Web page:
This paper presents a case study of the seismic foundation design undertaken for the Wellington Children’s Hospital. A key area of complexity was how to simultaneously model the effect of both inertial and kinematic effects on the piles. The procedure we adopted involved modelling the effects of inertial and kinematic effects separately and then superimposing the pile actions and displacements by assuming them to be in-phase, while assuming that the base-isolation system would have decoupled the raft and the superstructure. We consider that this approach is simple, logical and overall conservative. We consider it to be a practical approach for similar structures with base-isolation technology being adopted.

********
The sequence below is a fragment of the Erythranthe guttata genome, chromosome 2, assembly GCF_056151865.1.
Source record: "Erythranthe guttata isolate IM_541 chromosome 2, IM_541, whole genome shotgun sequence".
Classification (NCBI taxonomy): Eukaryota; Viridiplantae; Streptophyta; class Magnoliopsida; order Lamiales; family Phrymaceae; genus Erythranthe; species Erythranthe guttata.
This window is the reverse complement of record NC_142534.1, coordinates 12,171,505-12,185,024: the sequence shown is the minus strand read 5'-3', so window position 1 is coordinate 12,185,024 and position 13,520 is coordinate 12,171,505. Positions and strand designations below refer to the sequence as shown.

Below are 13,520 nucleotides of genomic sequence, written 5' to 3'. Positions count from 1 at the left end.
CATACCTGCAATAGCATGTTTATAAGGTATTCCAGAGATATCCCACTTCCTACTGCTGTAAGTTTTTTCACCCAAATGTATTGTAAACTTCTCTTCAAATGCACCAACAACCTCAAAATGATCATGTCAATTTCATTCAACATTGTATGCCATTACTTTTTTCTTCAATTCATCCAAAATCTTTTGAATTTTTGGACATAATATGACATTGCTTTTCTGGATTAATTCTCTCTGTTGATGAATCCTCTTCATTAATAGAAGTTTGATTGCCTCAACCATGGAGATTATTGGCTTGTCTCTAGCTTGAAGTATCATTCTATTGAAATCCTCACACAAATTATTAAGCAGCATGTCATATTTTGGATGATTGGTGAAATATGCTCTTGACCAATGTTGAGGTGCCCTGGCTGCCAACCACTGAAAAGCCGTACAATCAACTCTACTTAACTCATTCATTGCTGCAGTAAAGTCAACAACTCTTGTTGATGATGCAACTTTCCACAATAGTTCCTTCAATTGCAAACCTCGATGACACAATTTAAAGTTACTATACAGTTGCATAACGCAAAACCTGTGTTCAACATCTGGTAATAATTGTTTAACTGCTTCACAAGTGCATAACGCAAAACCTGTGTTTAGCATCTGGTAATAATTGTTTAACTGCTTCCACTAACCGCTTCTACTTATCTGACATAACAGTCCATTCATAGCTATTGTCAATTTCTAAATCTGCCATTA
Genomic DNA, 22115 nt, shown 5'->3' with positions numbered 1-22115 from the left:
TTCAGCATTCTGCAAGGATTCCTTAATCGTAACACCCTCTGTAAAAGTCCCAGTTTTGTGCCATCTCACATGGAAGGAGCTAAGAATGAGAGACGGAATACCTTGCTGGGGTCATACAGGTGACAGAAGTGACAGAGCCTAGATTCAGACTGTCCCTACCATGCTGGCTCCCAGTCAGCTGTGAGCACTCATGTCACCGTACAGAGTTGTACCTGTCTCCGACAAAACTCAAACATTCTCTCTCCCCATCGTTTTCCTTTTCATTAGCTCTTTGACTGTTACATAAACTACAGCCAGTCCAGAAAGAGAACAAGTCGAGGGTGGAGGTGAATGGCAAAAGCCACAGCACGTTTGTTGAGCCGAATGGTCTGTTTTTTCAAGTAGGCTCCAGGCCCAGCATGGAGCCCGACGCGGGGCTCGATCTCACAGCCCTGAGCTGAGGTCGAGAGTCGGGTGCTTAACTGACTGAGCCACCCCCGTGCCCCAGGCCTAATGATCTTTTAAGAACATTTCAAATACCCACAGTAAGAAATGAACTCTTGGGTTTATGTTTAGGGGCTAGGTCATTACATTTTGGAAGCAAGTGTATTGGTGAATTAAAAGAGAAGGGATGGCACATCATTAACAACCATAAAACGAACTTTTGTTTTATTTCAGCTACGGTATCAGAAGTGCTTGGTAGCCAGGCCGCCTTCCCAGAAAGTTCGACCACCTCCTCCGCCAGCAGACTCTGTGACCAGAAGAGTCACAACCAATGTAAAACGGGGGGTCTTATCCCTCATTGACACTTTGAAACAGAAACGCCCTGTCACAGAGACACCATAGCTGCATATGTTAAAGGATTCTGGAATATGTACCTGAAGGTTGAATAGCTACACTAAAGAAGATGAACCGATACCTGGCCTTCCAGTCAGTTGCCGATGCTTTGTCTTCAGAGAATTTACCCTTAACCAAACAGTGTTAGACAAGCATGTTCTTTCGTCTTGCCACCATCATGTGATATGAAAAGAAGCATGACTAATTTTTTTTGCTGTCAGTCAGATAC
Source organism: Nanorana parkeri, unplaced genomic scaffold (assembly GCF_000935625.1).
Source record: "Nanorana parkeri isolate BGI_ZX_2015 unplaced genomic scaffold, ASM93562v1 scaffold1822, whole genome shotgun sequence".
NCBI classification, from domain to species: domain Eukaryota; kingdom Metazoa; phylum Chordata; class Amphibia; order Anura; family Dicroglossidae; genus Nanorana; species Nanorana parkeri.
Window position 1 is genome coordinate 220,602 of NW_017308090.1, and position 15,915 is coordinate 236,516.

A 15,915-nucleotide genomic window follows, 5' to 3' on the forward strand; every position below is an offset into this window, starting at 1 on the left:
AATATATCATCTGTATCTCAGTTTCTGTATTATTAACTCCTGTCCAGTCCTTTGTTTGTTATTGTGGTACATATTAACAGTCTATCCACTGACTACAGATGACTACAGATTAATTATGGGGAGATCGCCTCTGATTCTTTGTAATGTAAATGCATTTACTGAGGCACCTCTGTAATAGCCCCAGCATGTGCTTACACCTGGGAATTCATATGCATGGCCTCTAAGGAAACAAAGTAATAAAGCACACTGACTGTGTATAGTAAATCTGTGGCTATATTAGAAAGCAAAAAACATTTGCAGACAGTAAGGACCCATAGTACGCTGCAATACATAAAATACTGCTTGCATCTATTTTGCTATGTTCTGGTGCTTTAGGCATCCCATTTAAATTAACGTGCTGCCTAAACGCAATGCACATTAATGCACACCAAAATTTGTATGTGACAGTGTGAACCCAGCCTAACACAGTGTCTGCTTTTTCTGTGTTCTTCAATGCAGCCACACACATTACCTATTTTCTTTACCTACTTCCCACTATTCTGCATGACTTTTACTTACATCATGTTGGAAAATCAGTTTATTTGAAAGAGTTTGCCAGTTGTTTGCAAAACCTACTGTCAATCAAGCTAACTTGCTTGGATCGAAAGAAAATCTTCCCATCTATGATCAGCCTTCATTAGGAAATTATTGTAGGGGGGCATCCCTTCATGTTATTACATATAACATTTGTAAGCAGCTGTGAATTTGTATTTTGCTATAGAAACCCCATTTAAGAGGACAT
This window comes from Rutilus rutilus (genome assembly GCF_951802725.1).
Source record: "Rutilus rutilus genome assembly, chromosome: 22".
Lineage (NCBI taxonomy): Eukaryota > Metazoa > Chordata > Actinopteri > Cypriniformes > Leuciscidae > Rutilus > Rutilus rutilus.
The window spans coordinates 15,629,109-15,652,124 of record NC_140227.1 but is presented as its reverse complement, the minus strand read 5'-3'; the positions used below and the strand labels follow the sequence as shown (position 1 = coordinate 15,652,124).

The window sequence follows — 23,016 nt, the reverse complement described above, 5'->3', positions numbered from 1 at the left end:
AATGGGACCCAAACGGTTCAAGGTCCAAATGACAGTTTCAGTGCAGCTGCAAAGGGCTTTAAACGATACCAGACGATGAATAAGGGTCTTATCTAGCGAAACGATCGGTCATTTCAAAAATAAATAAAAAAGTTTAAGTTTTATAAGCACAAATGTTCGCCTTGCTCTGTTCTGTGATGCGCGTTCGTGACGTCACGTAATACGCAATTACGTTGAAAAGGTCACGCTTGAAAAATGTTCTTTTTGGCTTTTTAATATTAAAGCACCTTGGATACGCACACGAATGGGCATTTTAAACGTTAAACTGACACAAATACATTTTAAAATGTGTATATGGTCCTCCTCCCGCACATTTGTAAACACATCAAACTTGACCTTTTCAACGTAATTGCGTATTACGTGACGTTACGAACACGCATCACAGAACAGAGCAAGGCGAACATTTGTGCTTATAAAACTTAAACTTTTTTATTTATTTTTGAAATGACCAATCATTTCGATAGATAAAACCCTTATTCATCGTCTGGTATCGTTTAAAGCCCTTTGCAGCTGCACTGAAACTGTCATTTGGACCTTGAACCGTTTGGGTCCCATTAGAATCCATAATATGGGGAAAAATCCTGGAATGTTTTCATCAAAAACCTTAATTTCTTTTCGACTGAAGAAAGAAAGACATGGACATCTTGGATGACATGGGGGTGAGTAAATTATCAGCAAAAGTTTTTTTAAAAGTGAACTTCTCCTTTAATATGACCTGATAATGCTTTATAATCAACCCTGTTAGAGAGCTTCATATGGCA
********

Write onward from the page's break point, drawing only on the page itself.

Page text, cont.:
The authors would like to acknowledge the contributions of their colleagues on this project, namely Kah-Weng Ho and Chris Dutil.
Boulanger, R, and I Idriss, 2014, CPT and SPT Based Liquefaction Triggering Procedures. UCD/CGM-14/01. Department of Civil & Environmental Engineering, College of Engineering University of California at Davis.
Cubrinovski, Misko, and Kevin McManus, 2016, Earthquake Geotechnical Engineering Practice – Module 1: Overview of the Guidelines. NZGS.
Houtte, C Van, and G McVerry, 2018, Wellington Children’s Hospital Phase 1b: Hazard Disaggregation and Record Selection. GNS.